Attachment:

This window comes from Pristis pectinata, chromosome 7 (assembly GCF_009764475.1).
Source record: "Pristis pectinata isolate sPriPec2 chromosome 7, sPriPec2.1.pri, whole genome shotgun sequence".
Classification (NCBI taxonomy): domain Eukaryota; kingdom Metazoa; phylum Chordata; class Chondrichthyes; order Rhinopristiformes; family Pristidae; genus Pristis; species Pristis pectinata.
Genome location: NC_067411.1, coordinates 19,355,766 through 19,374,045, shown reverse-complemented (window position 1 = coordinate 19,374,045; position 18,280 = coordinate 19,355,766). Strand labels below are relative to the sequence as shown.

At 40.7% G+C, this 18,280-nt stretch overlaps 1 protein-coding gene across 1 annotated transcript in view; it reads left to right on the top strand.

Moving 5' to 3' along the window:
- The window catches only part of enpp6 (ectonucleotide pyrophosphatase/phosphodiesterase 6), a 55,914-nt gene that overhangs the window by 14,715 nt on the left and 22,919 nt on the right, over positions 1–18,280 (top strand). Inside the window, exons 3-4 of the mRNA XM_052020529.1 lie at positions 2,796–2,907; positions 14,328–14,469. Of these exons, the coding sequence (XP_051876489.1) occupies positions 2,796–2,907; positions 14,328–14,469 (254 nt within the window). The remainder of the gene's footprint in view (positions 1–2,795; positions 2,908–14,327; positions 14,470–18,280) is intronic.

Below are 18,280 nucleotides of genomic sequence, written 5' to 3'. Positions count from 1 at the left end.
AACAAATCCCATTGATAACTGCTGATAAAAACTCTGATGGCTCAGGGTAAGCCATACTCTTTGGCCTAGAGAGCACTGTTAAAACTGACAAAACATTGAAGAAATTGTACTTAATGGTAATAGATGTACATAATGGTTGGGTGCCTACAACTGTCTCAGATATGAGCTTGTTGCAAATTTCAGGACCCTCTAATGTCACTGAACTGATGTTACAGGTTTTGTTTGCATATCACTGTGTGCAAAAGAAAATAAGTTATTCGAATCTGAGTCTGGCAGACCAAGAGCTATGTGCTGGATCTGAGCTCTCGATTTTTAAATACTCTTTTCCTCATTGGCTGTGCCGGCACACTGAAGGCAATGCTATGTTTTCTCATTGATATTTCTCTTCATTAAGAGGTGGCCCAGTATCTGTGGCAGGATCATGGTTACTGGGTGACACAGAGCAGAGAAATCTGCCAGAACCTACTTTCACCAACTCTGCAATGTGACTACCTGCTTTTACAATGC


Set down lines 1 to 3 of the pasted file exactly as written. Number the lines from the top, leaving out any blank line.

This window comes from Pristis pectinata, chromosome 7 (assembly GCF_009764475.1).
Source record: "Pristis pectinata isolate sPriPec2 chromosome 7, sPriPec2.1.pri, whole genome shotgun sequence".
Classification (NCBI taxonomy): domain Eukaryota; kingdom Metazoa; phylum Chordata; class Chondrichthyes; order Rhinopristiformes; family Pristidae; genus Pristis; species Pristis pectinata.